- Any trailhead on the Route of the Hiawatha (off of Taft Exit 5)
- Trail Marshals while riding the Hiawatha
- Scheffy’s General Store in Avery (trail ticket only)
- Wallace Inn in Wallace, ID. (trail ticket only)
And if you don’t want to ride 15 miles back uphill to your car, you’ll want to get a shuttle pass ($9 adults/$6 children).
Let’s Do This!
Enough already! Let me just show you why you’ll want to ride the Route of the Hiawatha! And maybe take a look at this list of safety and etiquette rules for riding the trail.
Here’s the beginning of the trail just a few miles into Montana; there’s a parking lot here with portable bathrooms and a station that sells water and snacks.
The first thing you do is ride through the 1.66-mile St Paul Pass tunnel (or Taft tunnel). It was dark, and kind of crazy to ride into the darkness trusting that your tiny little beam of light will be enough to see by. The darkness encloses you, and you hear water dripping down the walls and pouring into ditches on the sides of the path. There are also numbers hand-painted in white on the walls. They mark every 50 feet along the wall, so you have a feel for how far you’ve gone. Also, by the time you’re finished with this tunnel, your hands will be really cold! (And don’t get too excited, because you are going to have to ride back through it at the end of your ride.)
Here’s a video we took in one of the tunnels we went through.
Right after you exit the first tunnel, there’s a beautiful little waterfall on your right. And that’s just the beginning of the incredible natural scenery you’re going to see.
Who rides the trail?
You’ll see lots of people on the trail with you, at least in the summer — families with teenagers, families with young children, young adults, couples, and even seniors. We also saw a large group of young adults from Italy while we were there. People come from all over the world to ride the unique and beautiful Hiawatha.
Because of the relative ease of this trail, you do not need to be an expert cyclist. I hadn’t been bicycling for nearly a year, and only at the end did I get a little “saddle sore.” You can always get off your bike and walk with it, if you need a break. We saw a few people walking their bikes through the tunnels.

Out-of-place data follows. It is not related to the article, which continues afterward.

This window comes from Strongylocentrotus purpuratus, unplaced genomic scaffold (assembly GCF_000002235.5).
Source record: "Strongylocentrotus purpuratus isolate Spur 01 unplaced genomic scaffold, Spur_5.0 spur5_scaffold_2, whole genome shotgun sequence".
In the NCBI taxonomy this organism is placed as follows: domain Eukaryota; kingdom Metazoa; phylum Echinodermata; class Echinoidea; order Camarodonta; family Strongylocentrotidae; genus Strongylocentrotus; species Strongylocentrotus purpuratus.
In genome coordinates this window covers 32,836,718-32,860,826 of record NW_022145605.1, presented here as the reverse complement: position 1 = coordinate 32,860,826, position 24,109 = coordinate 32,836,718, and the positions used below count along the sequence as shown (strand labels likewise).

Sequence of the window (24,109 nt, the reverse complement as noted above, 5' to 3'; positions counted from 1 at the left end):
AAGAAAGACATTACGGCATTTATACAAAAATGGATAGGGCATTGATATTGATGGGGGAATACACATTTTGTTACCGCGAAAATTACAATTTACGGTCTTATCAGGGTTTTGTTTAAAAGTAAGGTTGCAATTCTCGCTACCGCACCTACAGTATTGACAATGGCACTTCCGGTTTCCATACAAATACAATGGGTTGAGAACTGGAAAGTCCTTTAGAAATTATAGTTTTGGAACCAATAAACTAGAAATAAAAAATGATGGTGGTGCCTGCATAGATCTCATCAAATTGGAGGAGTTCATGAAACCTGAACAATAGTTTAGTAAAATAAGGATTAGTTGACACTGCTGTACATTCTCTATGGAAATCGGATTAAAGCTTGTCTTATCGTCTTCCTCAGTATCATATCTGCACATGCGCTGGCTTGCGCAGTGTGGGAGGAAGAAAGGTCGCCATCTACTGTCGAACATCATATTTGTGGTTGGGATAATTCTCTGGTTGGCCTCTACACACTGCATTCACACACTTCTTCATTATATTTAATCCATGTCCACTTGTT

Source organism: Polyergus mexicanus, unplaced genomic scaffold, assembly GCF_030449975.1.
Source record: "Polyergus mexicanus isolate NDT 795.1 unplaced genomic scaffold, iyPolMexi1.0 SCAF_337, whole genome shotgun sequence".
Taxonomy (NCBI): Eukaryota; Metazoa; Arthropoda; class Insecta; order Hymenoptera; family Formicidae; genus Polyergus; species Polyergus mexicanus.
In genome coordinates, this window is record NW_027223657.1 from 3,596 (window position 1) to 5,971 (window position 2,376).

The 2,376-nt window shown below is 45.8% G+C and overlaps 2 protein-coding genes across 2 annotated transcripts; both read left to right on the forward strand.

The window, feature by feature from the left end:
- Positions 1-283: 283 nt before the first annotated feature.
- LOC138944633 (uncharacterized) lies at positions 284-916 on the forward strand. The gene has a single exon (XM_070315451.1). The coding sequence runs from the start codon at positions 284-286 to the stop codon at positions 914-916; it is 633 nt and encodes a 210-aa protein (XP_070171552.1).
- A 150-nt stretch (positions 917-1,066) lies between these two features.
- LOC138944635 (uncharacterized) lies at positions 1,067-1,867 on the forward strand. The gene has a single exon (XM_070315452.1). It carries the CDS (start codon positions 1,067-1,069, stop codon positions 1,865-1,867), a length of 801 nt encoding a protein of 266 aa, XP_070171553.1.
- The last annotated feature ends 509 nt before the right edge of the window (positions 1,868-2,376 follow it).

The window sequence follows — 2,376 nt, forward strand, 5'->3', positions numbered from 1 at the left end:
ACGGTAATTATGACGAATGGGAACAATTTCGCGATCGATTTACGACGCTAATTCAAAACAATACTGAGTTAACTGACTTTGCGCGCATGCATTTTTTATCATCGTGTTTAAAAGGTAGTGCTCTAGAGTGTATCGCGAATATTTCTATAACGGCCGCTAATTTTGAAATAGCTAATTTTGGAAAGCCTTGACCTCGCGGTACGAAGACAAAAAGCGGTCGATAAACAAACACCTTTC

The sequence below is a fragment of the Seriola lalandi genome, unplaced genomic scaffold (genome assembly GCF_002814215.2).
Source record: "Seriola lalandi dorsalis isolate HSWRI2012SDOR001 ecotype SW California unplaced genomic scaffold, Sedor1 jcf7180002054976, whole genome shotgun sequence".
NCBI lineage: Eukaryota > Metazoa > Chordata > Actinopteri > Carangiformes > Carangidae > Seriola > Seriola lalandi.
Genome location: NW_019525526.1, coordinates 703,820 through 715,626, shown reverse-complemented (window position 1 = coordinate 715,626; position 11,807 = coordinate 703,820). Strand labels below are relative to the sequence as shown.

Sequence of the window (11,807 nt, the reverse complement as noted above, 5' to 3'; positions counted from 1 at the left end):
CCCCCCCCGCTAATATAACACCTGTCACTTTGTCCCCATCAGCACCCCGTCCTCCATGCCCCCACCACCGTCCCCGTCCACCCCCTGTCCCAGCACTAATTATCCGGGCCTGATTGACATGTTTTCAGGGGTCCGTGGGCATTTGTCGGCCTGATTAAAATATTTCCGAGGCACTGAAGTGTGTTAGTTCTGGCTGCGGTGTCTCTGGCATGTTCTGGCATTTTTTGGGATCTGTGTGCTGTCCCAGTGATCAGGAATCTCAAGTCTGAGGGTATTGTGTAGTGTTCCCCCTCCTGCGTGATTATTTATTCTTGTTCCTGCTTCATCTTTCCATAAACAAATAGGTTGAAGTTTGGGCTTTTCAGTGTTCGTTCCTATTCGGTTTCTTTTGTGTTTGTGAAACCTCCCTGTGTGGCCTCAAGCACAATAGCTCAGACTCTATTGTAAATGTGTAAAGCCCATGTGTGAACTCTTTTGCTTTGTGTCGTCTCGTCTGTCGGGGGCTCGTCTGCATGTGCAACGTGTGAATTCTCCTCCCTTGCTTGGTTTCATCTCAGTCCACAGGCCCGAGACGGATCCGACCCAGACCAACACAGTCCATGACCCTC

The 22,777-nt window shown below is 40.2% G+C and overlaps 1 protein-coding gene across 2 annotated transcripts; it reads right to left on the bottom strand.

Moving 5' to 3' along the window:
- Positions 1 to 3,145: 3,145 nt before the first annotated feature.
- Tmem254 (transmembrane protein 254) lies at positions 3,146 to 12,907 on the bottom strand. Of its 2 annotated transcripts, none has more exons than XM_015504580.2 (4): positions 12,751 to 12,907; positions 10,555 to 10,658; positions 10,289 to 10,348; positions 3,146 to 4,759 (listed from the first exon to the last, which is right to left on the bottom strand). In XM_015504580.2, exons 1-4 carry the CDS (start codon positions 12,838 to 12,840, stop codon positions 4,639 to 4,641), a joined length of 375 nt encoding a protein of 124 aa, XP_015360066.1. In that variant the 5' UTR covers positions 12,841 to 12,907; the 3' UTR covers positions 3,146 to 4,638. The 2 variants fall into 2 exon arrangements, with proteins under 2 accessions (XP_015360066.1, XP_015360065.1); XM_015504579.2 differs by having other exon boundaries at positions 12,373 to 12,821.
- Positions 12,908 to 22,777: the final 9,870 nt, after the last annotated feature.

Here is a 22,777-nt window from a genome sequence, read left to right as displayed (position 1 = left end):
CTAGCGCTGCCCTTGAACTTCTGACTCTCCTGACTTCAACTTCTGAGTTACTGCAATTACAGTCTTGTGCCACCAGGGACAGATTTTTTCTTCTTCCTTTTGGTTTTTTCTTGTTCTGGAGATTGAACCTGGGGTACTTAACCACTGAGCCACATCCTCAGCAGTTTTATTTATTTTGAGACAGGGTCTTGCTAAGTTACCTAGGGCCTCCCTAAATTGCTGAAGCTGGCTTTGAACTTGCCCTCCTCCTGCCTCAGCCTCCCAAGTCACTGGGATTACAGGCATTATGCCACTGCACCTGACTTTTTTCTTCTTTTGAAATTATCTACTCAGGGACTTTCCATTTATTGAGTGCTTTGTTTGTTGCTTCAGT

What is the trail like?
The trail is well-maintained, mostly smooth with small gravel and dirt. Much of the trail is in the shade, which is really nice on a warm summer day. It’s also good to note that there are water stations placed in a few spots along the trail, where you can refill your water bottle. Just look for the orange water jugs.
Sometimes you’ll be riding on trails completely surrounded by pine trees.
And sometimes, you’ll be able to see for miles, with the most amazing views of the mountains in every direction. You can see railroad trestle bridges in the distance.
You can stop to read interpretive signs or to hike. There are lots of good places to stop and rest in the shade if needed. At Clear Creek, we hiked off the trail just a little and saw a deer. The little creek there is so beautiful.
Here was an interesting story and even a grave to go with it:
You’ll even see lots of pretty wildflowers along the way…
Nearly everywhere you look, you’ll see nature’s beautiful landscaping. I can only imagine what it must have been like to ride a luxury train through this area!
And look at this dizzying view as I looked over the edge of a trestle bridge!
What happens at the end of the trail?
When you get to the end of the Hiawatha, you’ll know it. There will be another large gate through which you’ll pass. You’ll see people getting off their bikes to buy snacks or to use the restrooms here. There are also picnic tables.
And you may see a line of people standing next to their bikes, waiting to load a shuttle (old retrofitted school buses). Bikes get loaded in the back, and about 15 people are seated in the front of the bus. As soon as one bus is full, it leaves to drive back to the end of the Taft Tunnel. That is as far as it can go on this particular road. You’ll then unload your bike and ride back through the tunnel to get to your car.
Our shuttle driver shared very interesting stories about the area and the railroad construction crews and their towns that sprung up overnight. I loved learning about the history of this route. This was more than just a bicycle ride. It was a nature outing/history lesson/gentle workout all in one! Plus it was just fun to see so many others out enjoying the same experience. Being able to say I’ve ridden the Hiawatha is a privilege — one that you can share in, too. It really is a cycling heaven!
As is common in the travel industry, I was invited to ride on the Route of the Hiawatha so I could share my experience with you. I am most grateful and would like to express my appreciation to Visit Idaho and Lookout Pass. As always, my opinions are my own, and my review is an honest depiction of my experience.